I was down at the beach pondering my teaching philosophy and a helicopter flew overhead. This time of year, is when people can we flown out to South Solitary Island for the day. This is on my bucket list.
Anyway, I am watching this helicopter fly over and I was thinking how cool it would be to fly in a helicopter. – them immediately my brain has to take it one step further – I want to hold onto the landing frame, held on by ropes as the helicopter flies to South Solitary Island. WHY?? So, I could learn what it feels like. (I know – lock me up now!)
Education is about learning – and learning can be scary for some. By the time a person reaches adulthood, they have experienced fear and pain. They have worked through discomfort. They are not too naïve about the world. As a teacher, my responsibility is to lead the learner during this time which is exciting and challenging. Scaffolding and support are necessary elements of my model of learning and leadership. Leadership is about enabling learning and growth. It is about moving through uncomfortable moments.
The word education has Latin roots – EDUCARE. This is a term that resonates with me – I feel that this term encompasses my nursing and my teaching career. It encompasses who I am. Some say that ‘educare” is to train or mould, and EDUCERE (another root word) meaning to lead.
From these root terms, my philosophy of teaching embraces mentorship, learning, leadership, support and guidance. My philosophy embraces learning and sharing wisdom and knowledge. I have thirty years of experience as a nurse and as a teacher, and I am still learning. I am still excited to be learning.
My Philosophy is very relevant to our modern word. It is about valuing the unique learner, knowing that teacher and student are always learning, growing and changing.
Teaching is about care. Teaching is about creating a safe environment to share ideas and take risks. Teachers need to be relevant, present, vulnerable and objective enough to recognise their own subjective knowledge, skills and abilities. It is a nurturing process that challenges people to change.
I see distinct strategies enabling successful implementation of my teaching philosophy for college students, either on campus or online. These include
Learners have come to learning with previous knowledge and experience. All learners need to be recognised as competent and knowledgeable individual learners who are undergoing the challenges of change. A teacher’s role is as facilitator of learning and change.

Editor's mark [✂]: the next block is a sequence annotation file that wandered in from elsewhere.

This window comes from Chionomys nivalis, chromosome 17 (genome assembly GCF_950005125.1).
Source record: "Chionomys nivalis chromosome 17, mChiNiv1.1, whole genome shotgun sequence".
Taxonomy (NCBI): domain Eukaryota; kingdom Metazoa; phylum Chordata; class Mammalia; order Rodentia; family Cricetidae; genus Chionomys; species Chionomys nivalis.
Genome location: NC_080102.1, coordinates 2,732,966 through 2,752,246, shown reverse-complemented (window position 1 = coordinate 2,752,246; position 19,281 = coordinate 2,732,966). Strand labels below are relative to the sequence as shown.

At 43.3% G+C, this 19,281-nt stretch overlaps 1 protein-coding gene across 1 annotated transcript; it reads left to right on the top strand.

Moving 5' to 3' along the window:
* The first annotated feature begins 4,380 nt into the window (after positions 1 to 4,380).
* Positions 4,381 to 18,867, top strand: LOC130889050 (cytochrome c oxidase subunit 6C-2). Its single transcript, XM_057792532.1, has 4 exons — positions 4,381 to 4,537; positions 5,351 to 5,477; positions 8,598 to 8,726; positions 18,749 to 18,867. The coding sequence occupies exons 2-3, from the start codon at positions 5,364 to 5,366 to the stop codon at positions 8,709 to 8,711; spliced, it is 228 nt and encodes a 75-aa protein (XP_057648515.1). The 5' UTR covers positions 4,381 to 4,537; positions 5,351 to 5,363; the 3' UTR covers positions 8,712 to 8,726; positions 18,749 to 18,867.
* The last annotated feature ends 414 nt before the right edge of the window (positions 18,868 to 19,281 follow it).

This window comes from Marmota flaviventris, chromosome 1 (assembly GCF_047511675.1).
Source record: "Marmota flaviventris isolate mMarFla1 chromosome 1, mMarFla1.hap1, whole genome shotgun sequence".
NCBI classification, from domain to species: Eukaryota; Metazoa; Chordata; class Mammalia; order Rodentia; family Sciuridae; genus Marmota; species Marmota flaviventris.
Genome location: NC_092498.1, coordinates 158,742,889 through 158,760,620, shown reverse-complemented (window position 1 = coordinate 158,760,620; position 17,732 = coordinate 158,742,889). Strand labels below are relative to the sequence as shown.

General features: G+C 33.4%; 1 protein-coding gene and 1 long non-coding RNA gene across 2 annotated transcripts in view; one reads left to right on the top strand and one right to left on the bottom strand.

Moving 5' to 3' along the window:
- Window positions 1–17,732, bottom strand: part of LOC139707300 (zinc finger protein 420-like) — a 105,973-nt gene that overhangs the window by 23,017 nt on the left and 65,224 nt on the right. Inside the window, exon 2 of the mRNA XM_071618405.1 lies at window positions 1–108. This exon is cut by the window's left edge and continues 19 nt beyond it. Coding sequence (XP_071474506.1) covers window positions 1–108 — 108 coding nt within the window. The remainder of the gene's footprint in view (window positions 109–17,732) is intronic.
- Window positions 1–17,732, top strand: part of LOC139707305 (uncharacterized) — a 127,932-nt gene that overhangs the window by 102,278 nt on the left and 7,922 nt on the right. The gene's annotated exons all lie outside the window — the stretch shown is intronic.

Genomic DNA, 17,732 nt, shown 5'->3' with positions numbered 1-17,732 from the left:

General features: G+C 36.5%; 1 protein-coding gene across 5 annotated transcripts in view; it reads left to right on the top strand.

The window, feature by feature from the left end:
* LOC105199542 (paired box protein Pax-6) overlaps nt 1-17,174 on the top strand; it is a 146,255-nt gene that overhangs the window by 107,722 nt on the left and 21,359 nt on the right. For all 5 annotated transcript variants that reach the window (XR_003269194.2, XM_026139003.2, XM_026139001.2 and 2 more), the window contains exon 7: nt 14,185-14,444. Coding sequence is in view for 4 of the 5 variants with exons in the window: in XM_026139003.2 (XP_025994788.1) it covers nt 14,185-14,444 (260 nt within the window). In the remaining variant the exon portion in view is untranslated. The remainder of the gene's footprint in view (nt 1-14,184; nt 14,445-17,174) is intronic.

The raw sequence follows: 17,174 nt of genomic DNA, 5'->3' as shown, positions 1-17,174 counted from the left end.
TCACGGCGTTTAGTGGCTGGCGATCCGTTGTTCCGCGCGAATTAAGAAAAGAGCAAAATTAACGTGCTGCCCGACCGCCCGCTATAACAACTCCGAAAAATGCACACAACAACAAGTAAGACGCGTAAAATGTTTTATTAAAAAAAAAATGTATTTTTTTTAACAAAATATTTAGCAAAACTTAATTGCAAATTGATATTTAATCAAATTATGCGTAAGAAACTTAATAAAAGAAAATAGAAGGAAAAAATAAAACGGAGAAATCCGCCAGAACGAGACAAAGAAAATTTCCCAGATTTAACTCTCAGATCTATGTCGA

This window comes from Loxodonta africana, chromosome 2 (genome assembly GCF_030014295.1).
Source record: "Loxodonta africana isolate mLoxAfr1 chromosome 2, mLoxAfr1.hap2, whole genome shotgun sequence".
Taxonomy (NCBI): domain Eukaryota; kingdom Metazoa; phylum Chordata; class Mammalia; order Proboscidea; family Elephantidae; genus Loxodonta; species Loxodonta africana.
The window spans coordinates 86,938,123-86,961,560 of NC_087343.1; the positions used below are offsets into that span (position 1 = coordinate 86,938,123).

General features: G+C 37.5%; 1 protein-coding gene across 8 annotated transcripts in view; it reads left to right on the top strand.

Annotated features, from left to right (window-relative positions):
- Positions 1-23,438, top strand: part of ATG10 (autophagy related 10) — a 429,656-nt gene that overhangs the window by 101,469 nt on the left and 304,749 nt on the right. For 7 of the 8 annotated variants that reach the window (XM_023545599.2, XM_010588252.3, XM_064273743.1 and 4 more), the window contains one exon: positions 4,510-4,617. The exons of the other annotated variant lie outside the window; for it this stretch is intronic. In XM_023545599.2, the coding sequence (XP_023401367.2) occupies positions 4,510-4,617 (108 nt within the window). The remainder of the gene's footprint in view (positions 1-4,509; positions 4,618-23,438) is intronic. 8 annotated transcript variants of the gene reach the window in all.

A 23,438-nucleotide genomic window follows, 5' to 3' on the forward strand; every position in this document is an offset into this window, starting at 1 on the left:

I believe that one of the keys to success is to recognise students as valued individuals. Students need to see the value in themselves to see the value in the world around.
When a student knows that they are respected as learners, begin to get ready to learn. Regardless of background, people need to feel good about themselves as learners.
I love the Multiple Intelligence philosophy but I believe we are more than one intelligence and that the teacher needs to offer a variety of ways to present ideas.
2. Learners as action researchers.
Learners know how they learn. Adult learners usually have a purpose and need to be leaders of their own learning. A teacher can and should scaffold the students learning by partnering with the learner. They have experience, thoughts and goals - Partner with them during the learning process.
Build the relationship with the learner but give them the space to grow. Accept that timing is not always right and the learners needs change.
3. Stay curious. Be teachable.
I learn from my students. The world is changing, and changing quickly. Let curiosity direct learning in the real world. Make learning realistic and relatable but not absolute – the world is opening up new technologies but we need foundations e.g. contextualise real life maths e.g. shopping is about percentages – addition with subtraction, Multiplication with division, fractions and decimal points.
Financial literacy and business literacy are vital.
The big picture view is important. Focus on those things that will not change when planning for those things that will.
4. Practice skill opportunities.
Be evidenced based and workplace relevant. Learning takes time and practice, we must allow time.
Allow students to wear different ‘THINKING HATS’. Use DeBono’s theory to guide questioning and activities – get creative!
An example of using DeBono concepts when teaching Medication Administration in the ward might look like this:
Work from a connecting the dots learning theory (This not a real theory – it is just one I made up).
5. Technology is vital to this modern world.
Teaching technology is essential. Engaging students in technology via technology prepares them for the real world e.g. nursing students must engage with electronic medical recording technology. They must have the skill and confidence to engage in these new, changing and challenging technologies. Students must be able to problem solve.
6. Critical Reflection
We need to look at what we are doing as teachers and make changes to meet the changing needs of the student group. Be open to criticism, be challenged by it. Implement, review, assess, implement
Practise critical reflection.
For teachers and trainers, it is important to have a personal philosophy when teaching. This philosophy will change over time. Thinking about our philosophy and our purpose is purposeful. Be willing to learn and stay curious.
Have you ever wondered what it would feel like to fly in a helicopter? Have you ever wondered what it would be like to glide through the air? Stay curious. Enjoy the ride.